The summer solstice is undoubtedly my favorite day of the year. The magic of the long, light day and the much shorter period of darkness is more powerful for me than you’d think, especially because I live an area that doesn’t have the extremes of much further north or south. However, I have clinical depression.
That may not seem to relate, but for me, light and darkness are not just metaphorical parts of my depression. I learned early on that the world looks darker–sort of twilight–when I am depressed, and that I’m much more likely to be depressed when it is dark.
My depression did not come on after a breakup or a death, although those have both been triggering factors for me as an adult. I was depressed as a very young child—the kind of depressed that children have no business being. I also learned to talk, read, and write very early, so it was even more jarring for people around me to see how sad I was, because I could communicate it so clearly.
As early as kindergarten, I routinely wished to not wake up in the morning. I didn’t have a plan to die, but most mornings the thought process was something like, “I wish I had died, but since I didn’t, I guess I should get up.” That continued well into my 30s.
In college, my roommates started having candlelight dinners because it made them feel fancy, and I panicked. I felt like I was losing my mind because I didn’t know why candlelight dinners were making me feel so bad; I just knew that I didn’t mind the candles as long as all the lights were on. That was the year I went on Prozac because my whole world had gone gray. This wasn’t just an expression; I actually couldn’t see in color as well as I used to. I became a psychology major that year and learned that major depression can, in fact, decrease your ability to see in color, which was one of the most validating facts I have ever experienced.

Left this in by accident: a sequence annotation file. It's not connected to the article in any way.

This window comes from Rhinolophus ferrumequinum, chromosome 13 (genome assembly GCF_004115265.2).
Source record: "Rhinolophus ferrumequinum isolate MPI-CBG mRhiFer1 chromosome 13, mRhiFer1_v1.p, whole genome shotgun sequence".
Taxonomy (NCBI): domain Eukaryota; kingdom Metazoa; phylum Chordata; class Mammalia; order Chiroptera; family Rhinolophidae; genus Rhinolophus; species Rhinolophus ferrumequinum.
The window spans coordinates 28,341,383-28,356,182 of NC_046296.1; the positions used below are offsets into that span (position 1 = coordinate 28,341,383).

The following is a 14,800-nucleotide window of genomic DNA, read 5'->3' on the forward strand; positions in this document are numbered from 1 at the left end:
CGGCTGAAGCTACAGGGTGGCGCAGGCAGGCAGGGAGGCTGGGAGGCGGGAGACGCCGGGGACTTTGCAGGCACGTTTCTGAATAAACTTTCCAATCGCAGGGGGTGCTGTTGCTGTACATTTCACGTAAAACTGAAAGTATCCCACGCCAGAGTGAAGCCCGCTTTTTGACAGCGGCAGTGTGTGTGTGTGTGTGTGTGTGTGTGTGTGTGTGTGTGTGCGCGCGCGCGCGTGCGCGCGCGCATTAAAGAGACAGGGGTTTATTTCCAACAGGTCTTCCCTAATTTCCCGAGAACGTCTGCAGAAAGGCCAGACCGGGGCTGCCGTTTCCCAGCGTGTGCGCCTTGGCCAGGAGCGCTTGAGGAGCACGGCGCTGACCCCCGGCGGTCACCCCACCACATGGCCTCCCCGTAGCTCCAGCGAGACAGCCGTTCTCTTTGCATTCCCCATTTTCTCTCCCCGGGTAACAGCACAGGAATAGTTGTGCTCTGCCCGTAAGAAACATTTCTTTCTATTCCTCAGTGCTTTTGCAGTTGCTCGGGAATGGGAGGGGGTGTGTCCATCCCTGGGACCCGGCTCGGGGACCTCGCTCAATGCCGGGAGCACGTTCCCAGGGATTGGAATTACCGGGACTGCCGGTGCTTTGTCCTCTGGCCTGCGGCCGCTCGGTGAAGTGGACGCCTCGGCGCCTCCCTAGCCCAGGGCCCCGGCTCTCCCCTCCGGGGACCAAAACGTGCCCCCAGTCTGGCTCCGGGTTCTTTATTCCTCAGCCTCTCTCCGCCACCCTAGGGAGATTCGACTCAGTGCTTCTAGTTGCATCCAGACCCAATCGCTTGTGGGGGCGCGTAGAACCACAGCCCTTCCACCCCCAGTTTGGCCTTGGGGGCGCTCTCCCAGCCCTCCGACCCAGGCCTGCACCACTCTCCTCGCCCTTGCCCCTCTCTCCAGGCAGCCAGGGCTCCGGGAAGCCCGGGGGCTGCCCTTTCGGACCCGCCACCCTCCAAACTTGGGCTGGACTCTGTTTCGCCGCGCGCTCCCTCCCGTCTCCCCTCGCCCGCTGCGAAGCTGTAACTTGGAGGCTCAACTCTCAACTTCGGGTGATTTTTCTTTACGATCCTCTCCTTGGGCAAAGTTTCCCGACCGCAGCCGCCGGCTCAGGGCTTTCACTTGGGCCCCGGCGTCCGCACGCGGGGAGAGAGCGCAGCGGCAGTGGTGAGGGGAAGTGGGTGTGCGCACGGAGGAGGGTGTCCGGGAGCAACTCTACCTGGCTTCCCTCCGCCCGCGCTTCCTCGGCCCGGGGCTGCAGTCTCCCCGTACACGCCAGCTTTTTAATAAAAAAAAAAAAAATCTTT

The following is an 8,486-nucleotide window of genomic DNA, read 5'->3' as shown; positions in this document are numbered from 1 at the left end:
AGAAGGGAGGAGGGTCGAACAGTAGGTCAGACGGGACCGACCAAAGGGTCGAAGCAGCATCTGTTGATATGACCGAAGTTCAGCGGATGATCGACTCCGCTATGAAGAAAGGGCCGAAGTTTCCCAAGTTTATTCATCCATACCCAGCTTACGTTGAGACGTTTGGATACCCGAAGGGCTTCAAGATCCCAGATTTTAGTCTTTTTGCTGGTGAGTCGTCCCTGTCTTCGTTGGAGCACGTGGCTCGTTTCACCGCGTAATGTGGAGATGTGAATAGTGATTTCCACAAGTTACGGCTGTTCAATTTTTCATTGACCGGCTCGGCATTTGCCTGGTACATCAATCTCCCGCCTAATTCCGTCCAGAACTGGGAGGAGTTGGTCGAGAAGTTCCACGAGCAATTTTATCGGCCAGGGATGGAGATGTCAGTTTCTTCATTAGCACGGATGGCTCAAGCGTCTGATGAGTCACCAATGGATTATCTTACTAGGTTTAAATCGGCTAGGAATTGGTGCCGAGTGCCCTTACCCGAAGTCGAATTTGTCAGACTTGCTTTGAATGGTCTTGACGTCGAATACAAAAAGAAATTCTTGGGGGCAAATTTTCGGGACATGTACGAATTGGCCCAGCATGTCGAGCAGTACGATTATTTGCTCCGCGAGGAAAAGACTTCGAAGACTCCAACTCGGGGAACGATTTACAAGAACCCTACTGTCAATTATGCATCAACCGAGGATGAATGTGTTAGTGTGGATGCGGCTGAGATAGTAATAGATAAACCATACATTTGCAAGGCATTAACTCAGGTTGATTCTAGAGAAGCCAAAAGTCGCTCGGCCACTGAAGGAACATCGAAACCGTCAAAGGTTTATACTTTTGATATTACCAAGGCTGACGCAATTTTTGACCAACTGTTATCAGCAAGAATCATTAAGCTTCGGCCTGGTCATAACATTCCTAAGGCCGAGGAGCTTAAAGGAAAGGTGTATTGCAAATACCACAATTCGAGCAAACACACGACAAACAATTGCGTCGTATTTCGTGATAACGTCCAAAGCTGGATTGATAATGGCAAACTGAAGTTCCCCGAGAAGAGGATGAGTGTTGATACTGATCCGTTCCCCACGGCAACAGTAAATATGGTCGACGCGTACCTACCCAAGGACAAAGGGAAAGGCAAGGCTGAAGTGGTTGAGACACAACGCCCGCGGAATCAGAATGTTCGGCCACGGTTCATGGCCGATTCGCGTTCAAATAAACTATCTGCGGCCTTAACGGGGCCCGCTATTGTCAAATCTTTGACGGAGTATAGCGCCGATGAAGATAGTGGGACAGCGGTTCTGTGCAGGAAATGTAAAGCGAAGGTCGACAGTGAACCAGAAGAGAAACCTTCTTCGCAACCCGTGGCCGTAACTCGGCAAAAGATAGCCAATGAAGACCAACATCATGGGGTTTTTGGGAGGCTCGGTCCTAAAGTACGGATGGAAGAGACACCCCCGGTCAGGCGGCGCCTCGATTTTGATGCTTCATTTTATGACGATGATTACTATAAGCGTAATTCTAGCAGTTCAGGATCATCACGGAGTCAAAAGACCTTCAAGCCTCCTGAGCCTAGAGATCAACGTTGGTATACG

I love colors and light. I love to paint and knit, and my favorite part of both is choosing the colors I use. The walls of my house are covered with paintings, mosaics, photographs, posters, and textiles, mostly in bright colors. I am the kind of person who turns all the lights on even though I know it’s bad for the environment (and I love the environment). I wait eagerly for the longest day of the year and I treasure the days leading up to it.
The summer solstice is my favorite day of the year, but the day after is another story. There’s no noticeable difference from the previous day, of course, but I know that the days are starting to shrink, and that each day I’ll get less and less light. By the end of the summer, people are talking about how nice it will be to feel the crisp fall air, and I’m fighting panic at an earlier dusk.
I can’t explain what it feels like to start slipping into depression–-not being in the deep dark hole yet, but losing my balance on the edge, and knowing there’s no chance I won’t fall in. The all-encompassing grayness that starts in my peripheral vision and slowly takes over everything is terrifying and always ends in hopelessness.
When I’m not in the middle of it, I get so angry, but I don’t know what or who I’m angry at. Depression feels so evil and malignant that it’s hard not to believe it’s a personal attack. Many diseases make people want to fight for their lives. Depression makes you want to end it.
After years of therapy, medication, and misery, I was lucky. I found a medication that didn’t just take the edge off my depression like all the others had, but lifted me above it, at least most of the time. But the old triggers are still there at times.
I’m trying to look at things a little differently this year. I don’t know if I can avoid the slow panic that ramps up beginning at the end of June and colors the beautiful sunlit days with gray. If I’m lucky, it won’t be more than a couple of rough patches. If I’m not lucky, it will be excruciating, almost paralyzing, but I’ve learned by now that I will make it.
I’m working on making the day after the winter solstice my second favorite day of the year. It’s dark, it’s cold, and the days are short. But it’s the beginning of an upswing.
Bronwyn Harris is a veteran teacher from the Oakland Unified School District and the author of the upcoming book Literally Unbelievable: Stories from an East Oakland Classroom. More information about the book can be found at bronwynharrisauthor.com